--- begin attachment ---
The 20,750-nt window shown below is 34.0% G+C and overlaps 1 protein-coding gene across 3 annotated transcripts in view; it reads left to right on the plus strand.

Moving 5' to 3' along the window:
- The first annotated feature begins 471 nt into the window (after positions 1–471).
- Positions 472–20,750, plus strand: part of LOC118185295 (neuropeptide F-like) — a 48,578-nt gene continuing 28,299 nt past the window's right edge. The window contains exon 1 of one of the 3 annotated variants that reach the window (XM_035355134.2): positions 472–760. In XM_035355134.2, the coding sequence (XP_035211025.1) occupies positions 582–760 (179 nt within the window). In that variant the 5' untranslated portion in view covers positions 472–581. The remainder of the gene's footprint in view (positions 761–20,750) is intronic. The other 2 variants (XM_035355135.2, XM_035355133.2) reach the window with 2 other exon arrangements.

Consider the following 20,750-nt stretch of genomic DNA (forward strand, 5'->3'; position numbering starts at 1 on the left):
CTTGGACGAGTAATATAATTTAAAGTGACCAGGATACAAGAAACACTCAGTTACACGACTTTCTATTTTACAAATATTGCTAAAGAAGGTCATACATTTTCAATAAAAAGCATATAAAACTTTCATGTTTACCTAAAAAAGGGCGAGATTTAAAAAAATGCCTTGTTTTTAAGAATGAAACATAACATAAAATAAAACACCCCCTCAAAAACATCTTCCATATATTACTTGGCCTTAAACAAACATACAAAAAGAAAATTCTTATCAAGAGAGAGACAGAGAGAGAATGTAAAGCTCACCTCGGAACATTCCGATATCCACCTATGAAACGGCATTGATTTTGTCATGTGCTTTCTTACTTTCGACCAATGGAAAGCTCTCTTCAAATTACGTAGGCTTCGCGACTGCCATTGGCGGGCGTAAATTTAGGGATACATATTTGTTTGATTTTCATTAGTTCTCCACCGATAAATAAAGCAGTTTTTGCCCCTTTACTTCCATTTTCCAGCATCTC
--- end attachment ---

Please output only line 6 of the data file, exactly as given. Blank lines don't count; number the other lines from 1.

CTTGGACGAGTAATATAATTTAAAGTGACCAGGATACAAGAAACACTCAGTTACACGACTTTCTATTTTACAAATATTGCTAAAGAAGGTCATACATTTTCAATAAAAAGCATATAAAACTTTCATGTTTACCTAAAAAAGGGCGAGATTTAAAAAAATGCCTTGTTTTTAAGAATGAAACATAACATAAAATAAAACACCCCCTCAAAAACATCTTCCATATATTACTTGGCCTTAAACAAACATACAAAAAGAAAATTCTTATCAAGAGAGAGACAGAGAGAGAATGTAAAGCTCACCTCGGAACATTCCGATATCCACCTATGAAACGGCATTGATTTTGTCATGTGCTTTCTTACTTTCGACCAATGGAAAGCTCTCTTCAAATTACGTAGGCTTCGCGACTGCCATTGGCGGGCGTAAATTTAGGGATACATATTTGTTTGATTTTCATTAGTTCTCCACCGATAAATAAAGCAGTTTTTGCCCCTTTACTTCCATTTTCCAGCATCTC